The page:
David Raby writes: The bad news is that Mexican President López Obrador tested positive for Covid-19 on January 24, which caused much anxiety among his supporters and sympathisers both at home and abroad.
But the good news is that his symptoms w ere relatively mild and a fortnight later (on February 8) he was back at his morning press conference, apparently fully recovered and with inspiring energy and enthusiasm.
Nationalising Electric Power
The President continued dealing with some government business while in quarantine, and showed remarkable vigour with the announcement that on February 1st he had sent a formal proposal to Congress for an urgent reform of electric power legislation. The bill he proposes will give priority to power generation by the public Federal Electricity Commission (CFE by its Spanish initials), reversing 30 years of privatisation and in effect re-nationalising the industry.
The bill, which should be approved within 30 days, requires examination of all contracts with private operators for corrupt or illegal clauses, leading to their elimination and recovery of lost funds, an end to subsidies of private companies and restoration of national self-sufficiency in the sector.1
Recent events make it clear that the essence of the 4T Transformation is to restore the power of the state – the Mexican Federal Government – to develop the country as an independent nation, indeed as a medium-sized power, on the basis of a productive national economy with social justice, aligned with its Latin American neighbours.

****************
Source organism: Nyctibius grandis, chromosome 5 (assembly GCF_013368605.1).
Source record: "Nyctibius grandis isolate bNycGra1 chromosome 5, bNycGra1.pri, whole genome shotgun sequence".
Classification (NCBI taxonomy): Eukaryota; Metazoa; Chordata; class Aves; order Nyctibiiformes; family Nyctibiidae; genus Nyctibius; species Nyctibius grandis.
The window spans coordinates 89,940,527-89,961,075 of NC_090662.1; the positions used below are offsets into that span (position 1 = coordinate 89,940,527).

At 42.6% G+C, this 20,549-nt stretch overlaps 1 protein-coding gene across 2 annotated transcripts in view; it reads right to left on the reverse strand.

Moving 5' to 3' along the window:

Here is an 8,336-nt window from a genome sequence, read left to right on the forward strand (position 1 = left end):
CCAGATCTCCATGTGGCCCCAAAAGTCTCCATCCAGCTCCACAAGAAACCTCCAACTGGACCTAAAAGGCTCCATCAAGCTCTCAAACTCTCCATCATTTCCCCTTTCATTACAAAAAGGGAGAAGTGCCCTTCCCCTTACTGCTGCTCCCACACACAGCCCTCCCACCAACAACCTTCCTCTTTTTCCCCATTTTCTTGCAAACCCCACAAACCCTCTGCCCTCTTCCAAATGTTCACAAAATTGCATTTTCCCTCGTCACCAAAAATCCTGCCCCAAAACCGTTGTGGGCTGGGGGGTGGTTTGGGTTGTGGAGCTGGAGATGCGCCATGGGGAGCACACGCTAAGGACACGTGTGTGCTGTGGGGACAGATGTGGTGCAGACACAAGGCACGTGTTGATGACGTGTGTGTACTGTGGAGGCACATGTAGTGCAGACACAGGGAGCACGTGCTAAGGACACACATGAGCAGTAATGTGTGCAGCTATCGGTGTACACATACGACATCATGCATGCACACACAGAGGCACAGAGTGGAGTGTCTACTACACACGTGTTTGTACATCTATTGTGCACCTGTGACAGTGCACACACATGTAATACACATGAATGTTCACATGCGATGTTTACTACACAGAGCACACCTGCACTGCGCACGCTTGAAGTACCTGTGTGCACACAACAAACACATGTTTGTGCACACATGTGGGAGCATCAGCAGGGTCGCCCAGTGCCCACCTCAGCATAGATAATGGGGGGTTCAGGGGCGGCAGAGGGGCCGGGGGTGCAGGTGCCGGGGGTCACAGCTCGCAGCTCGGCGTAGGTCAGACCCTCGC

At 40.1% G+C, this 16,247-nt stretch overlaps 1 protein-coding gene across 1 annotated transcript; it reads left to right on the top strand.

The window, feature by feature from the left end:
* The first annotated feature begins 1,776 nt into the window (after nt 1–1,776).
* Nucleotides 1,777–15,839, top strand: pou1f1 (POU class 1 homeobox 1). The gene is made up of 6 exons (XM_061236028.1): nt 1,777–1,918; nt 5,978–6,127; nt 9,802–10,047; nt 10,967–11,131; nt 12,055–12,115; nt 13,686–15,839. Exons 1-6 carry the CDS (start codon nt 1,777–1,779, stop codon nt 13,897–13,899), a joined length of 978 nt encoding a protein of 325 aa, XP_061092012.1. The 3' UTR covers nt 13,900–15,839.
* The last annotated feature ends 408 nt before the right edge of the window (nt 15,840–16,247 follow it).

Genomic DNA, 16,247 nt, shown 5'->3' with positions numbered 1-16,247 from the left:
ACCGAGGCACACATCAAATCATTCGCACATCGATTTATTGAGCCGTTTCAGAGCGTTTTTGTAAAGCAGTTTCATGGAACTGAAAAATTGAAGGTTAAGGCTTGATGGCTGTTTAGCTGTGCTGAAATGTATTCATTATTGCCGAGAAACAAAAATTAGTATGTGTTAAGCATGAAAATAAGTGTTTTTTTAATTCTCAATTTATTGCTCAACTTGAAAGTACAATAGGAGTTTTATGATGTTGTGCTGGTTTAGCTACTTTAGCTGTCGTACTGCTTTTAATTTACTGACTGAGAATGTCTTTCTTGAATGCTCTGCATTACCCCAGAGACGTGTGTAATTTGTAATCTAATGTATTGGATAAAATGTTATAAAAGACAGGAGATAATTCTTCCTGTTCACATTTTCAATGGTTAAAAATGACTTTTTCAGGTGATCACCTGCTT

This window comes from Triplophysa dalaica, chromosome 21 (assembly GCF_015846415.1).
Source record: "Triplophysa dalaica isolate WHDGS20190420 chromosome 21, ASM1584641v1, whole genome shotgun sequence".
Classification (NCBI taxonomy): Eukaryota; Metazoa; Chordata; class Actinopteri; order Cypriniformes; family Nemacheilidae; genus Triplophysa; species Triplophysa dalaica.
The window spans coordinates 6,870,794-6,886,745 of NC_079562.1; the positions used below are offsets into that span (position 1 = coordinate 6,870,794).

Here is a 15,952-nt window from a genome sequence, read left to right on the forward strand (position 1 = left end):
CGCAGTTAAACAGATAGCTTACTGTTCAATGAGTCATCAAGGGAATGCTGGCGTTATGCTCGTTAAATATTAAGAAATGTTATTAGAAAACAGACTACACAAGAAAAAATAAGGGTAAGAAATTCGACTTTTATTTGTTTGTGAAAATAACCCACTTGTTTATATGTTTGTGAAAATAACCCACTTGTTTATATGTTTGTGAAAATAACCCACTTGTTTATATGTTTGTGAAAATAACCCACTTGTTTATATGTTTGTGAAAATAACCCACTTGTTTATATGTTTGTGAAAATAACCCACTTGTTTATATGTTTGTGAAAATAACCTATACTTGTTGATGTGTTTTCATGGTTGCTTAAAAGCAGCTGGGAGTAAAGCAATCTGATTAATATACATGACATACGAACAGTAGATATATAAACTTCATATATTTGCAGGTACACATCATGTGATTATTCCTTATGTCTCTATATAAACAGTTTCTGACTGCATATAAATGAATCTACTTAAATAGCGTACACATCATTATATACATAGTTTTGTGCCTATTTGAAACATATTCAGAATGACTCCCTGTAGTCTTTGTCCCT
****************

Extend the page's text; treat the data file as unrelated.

Mexico’s leading progressive daily La Jornada describes the electric power proposal as “probably the most important set of legal changes undertaken by the Fourth Transformation”. It fulfills a campaign promise, and “we should celebrate the fact that today the authorities are seeking to return to the people the property and the energy sovereignty given away by the corrupt and unscrupulous political class that took over the country during the long neoliberal night”.2
Back in the 1980s the public CFE generated all the country’s electricity, but by 2018 this had fallen to 54%. Further privatisation measures under President Peña Nieto (2012-18) led the CFE to financial losses of $450 million in 2017 and $1,900 million in the first half of 2018.
Giveaway contracts to foreign companies, in which the state built the infrastructure and transferred it to the private operators for free and also paid inflated rates for power generated (ripping off Mexican consumers in the process) are the explanation for these astronomical losses. The most notorious case was that of Spanish company Iberdrola which is now under investigation for bribery.
The new legislation does not outlaw private contracts but subjects them to strict control and confirms Mexican sovereignty in the sector. As La Jornada points out, regaining control of the industry and restoring it as a public asset will not be achieved overnight, but it is crucial for the country’s future.
When questioned as to possible friction with the US on this issue, AMLO declared that there has been no statement on the subject so far from Washington. He also showed the relevant clauses of the USMCA Trade Agreement which recognises Mexican energy sovereignty.
To make the matter crystal clear, the President displayed the public letter to the Mexican people by President Adolfo López Mateos on 27 September 1960, when electric power was first nationalised, in which López Mateos concluded with this dramatic statement: “People of Mexico, I release you from any obligation to obey future rulers who may try to give away our resources…”3